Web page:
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Early detection of autism spectrum disorders (ASD) is crucial to optimizing child and family outcomes. Most research on the early diagnostic features of ASD has been done in the clinic environment; therefore there is a need for research on diagnostic features displayed in a natural environment. Observation of behaviors of young children in their home environment is a possible way to assist in earlier diagnosis in a less time consuming, less stressful, and more cost-effective manner for families. The primary purpose of this study was to explore and quantify red flags for ASD in the behaviors of young children between 17 and 36 months of age (N = 60) demonstrated in the home environment. Measures on the Systematic Observation of Red Flags for Autism Spectrum Disorders in Young Children at Home (SORF-Home; Wetherby & Woods, 2009) were coded from video recorded home observation samples of the child interacting with a parent or caregiver during everyday activities. Overall, the results of this study demonstrated that early red flags of ASD were evident in the home environment. Seven of the red flags identified by previous researchers to be evident in the clinic environment (lack of warm, joyful expression with directed gaze, lack of coordination of gaze, facial expression, gestures and sounds, lack of response to name, lack of communicative vocalizations with consonants, inappropriate eye gaze, lack of response to contextual cues, and lack of sharing interest or enjoyment) were also found to be demonstrated by a majority of children during the home observations. Examination of the relationship between the early red flags and developmental level revealed no significant correlations between the red flags and nonverbal cognitive developmental level and medium to large negative significant correlations between some red flags and verbal developmental level. Significant correlations were observed between many of the early red flags and ASD symptom severity on the Autism Diagnostic Observation Schedule (ADOS; Lord, Rutter, DiLavore, & Risi, 2002). No significant correlations were observed between measures of parent report of red flags and the early red flags measured in the home environment. The results of this exploratory study extend knowledge on the nature of red flags for ASD in young children to the home environment which adds valuable information for both practicing clinicians and families. The findings also provide promising information on the utility of the SORF-Home as an interactive screening measure for ASD and offer important implications for early identification of ASD.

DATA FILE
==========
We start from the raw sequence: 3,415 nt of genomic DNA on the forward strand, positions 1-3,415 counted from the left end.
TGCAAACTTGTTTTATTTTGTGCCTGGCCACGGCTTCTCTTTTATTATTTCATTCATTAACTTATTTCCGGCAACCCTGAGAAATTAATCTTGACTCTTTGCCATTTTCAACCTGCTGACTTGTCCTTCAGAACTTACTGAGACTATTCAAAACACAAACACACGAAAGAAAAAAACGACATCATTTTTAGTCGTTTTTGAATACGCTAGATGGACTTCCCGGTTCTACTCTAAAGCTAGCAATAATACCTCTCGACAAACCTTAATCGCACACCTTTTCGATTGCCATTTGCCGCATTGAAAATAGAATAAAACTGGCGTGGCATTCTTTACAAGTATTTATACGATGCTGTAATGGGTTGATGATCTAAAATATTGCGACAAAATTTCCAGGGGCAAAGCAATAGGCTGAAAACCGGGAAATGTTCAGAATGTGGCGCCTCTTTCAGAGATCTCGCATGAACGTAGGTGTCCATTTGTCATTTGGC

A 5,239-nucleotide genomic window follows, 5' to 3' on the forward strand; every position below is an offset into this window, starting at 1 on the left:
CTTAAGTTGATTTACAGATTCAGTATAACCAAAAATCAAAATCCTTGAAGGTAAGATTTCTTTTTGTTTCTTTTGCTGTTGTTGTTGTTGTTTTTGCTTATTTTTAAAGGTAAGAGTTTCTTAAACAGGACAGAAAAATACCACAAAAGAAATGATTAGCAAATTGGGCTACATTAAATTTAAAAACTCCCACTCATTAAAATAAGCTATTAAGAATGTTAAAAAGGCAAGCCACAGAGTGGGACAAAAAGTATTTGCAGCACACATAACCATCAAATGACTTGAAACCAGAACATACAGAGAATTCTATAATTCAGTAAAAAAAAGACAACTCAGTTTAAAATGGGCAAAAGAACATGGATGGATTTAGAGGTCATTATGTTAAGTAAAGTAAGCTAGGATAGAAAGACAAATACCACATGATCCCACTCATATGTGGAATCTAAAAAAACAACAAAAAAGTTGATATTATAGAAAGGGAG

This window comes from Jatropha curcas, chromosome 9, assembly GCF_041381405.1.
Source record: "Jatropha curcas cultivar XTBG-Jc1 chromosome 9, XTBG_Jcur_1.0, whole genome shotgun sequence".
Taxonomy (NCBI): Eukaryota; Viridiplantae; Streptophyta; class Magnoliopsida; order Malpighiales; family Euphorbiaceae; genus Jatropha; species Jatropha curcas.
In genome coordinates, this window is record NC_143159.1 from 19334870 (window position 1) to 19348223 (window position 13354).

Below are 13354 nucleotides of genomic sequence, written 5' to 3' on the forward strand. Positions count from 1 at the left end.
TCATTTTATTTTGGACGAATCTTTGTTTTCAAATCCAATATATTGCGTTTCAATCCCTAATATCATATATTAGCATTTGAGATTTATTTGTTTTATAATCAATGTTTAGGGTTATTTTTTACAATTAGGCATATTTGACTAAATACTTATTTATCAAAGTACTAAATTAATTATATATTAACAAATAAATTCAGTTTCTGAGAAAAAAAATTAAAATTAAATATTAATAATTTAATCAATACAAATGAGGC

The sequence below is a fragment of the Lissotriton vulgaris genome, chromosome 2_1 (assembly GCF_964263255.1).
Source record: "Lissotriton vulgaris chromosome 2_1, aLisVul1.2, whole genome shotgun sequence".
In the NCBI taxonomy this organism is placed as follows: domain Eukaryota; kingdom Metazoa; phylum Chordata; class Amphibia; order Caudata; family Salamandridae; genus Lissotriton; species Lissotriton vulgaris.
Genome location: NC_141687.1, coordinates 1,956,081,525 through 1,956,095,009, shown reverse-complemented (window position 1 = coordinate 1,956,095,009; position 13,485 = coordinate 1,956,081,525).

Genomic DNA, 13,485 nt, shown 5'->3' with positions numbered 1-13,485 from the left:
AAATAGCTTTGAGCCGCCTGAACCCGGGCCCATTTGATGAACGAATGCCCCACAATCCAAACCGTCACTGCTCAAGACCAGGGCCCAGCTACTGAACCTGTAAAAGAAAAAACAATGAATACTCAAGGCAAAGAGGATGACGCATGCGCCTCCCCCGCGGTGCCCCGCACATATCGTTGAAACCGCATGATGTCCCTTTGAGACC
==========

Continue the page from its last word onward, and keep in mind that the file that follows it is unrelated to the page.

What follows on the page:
A Dissertation submitted to the School of Communication Science and Disorders in partial fulfillment of the requirements for the degree of Doctor of Philosophy.
Includes bibliographical references.
Amy M. Wetherby, Professor Directing Dissertation; Ann Mullis, Outside Committee Member; Juliann Woods, Committee Member; Carla Wood Jackson, Committee Member.
Florida State University
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